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J Natl Cancer Inst. 2010 Feb 24;102(4):230-43. doi: 10.1093/jnci/djp515. Epub 2010 Jan 29.

Review of oncology and hematology drug product approvals at the US Food and Drug Administration between July 2005 and December 2007.

Author information

1
Division of Biometrics V, Office of Translational Sciences, Center for Drug Evaluation and Research, United States Food and Drug Administration, Silver Spring, MD, USA. rajeshwari.sridhara@fda.hhs.gov

Erratum in

  • J Natl Cancer Inst. 2010 Apr 21;102(8):578-9.

Abstract

BACKGROUND:

The Office of Oncology Drug Products (OODP) in the Center for Drug Evaluation and Research at the US Food and Drug Administration began reviewing marketing applications for oncological and hematologic indications in July 2005. We conducted an overview of products that were reviewed by the OODP for marketing approval and the regulatory actions taken during July 2005 to December 2007.

METHODS:

We identified all applications that were reviewed by the OODP from July 1, 2005, through December 31, 2007, and reviewed the actions that OODP took. We also sought the basis for the actions taken, including the clinical trial design, endpoints used, patient accrual in the trial(s) supporting approval, and the type of regulatory approval.

RESULTS:

During the study period, the OODP reviewed marketing applications for 60 new indications and took regulatory action on 58 indications. Regulatory action was based on a risk-benefit evaluation of the data submitted with each application. Products that demonstrated efficacy and had an acceptable risk-benefit ratio were granted either regular or accelerated marketing approval for use in the specific indication that was studied. Regular approval was based on endpoints that demonstrated that the drug provided clinical benefit as evidenced by a longer or better life or a favorable effect on an established surrogate for a longer or better life. Accelerated approval was based on a less well-established surrogate endpoint that was reasonably likely to predict a longer or better life. Of the 53 new indications that were approved during the study period, 39 received regular approval, nine received accelerated approval, and five were converted from accelerated to regular approval. Five applications were not approved, and two applications were withdrawn before any regulatory action was taken. Eighteen of the 53 indications that were approved were for new molecular entities.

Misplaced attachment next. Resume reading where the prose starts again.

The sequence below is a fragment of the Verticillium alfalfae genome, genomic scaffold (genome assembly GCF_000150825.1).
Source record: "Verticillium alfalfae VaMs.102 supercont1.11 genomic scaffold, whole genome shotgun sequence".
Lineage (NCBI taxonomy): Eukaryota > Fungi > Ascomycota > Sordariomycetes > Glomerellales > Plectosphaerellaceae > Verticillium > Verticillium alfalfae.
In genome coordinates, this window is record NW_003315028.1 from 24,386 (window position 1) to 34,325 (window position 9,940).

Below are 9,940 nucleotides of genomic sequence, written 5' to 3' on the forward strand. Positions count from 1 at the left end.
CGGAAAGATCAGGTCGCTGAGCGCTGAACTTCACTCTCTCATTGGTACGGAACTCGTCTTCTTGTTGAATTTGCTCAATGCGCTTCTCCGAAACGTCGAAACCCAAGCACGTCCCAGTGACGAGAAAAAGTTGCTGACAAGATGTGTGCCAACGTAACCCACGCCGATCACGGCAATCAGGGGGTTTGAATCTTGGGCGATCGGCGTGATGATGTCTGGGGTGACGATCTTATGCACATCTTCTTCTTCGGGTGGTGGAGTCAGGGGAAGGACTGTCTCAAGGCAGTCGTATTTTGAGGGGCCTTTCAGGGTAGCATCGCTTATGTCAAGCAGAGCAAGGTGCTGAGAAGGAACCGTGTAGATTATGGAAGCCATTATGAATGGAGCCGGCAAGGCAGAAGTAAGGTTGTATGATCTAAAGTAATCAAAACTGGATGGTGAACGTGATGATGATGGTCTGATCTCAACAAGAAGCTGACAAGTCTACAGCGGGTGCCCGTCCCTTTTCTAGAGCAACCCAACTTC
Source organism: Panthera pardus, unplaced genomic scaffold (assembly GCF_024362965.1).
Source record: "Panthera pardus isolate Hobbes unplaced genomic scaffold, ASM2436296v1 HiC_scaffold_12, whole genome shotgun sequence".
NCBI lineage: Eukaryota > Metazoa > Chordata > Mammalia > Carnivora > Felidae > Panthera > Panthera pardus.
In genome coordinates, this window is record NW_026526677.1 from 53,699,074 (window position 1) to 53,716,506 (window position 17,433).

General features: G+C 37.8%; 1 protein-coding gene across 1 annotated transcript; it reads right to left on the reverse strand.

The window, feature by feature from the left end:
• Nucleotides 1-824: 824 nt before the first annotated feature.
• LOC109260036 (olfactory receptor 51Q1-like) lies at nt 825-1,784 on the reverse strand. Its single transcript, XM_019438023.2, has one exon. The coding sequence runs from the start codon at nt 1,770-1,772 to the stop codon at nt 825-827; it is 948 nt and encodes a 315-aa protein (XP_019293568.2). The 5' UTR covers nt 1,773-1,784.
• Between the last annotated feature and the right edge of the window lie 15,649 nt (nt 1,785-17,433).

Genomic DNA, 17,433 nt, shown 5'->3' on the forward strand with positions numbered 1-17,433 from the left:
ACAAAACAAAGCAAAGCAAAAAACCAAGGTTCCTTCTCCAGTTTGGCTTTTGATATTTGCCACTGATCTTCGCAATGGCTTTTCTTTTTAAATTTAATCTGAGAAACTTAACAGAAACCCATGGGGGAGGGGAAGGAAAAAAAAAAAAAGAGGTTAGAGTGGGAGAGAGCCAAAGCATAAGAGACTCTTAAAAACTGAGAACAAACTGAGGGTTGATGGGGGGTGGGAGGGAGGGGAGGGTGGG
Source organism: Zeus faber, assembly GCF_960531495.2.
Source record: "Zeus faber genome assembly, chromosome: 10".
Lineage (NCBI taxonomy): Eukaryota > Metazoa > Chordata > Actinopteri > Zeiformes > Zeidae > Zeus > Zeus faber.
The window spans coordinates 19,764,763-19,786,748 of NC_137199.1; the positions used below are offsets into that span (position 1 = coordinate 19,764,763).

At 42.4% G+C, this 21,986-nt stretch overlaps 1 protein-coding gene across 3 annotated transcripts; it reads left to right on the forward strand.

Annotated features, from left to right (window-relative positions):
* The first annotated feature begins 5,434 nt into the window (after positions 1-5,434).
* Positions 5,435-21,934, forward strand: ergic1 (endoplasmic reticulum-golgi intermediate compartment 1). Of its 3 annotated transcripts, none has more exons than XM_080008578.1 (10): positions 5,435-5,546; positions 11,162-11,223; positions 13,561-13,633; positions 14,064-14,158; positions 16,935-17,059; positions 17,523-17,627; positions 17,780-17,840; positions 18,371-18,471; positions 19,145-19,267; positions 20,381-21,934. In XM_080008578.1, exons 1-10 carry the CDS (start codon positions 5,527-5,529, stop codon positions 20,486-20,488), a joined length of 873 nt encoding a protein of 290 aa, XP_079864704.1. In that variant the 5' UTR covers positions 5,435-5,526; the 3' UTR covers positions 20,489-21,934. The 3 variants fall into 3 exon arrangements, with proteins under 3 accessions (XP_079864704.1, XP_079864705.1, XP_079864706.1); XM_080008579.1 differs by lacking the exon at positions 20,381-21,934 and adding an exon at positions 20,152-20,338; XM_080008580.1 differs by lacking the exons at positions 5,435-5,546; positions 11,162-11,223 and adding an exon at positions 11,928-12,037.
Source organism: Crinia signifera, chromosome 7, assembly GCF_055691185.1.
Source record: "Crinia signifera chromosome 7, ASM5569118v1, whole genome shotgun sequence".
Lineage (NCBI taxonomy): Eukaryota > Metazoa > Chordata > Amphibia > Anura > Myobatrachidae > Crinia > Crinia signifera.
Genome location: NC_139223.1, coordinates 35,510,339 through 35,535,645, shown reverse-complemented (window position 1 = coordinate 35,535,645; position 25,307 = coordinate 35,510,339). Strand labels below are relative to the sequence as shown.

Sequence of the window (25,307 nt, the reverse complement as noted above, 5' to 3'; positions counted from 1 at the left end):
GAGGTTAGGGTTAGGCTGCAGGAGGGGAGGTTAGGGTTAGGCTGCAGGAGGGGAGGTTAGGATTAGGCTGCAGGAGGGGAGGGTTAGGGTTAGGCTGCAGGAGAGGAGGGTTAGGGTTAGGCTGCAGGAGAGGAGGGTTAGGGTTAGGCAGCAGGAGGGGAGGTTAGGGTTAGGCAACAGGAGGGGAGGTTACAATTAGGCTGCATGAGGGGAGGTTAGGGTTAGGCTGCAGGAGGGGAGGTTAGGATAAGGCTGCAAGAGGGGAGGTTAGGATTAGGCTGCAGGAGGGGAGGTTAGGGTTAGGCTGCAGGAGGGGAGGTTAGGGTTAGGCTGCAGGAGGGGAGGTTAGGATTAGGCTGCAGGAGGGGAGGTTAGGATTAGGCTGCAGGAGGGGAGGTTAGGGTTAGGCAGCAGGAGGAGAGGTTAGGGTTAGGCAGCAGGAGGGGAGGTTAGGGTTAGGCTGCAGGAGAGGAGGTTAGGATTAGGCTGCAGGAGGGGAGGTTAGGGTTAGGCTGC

CONCLUSION:

During the study period, regulatory action was taken on 58 of the 60 marketing applications. Fifty-three applications were approved. A variety of clinical trial endpoints were used in the approval trials.

PMID:
20118413
DOI:
10.1093/jnci/djp515
[Indexed for MEDLINE]

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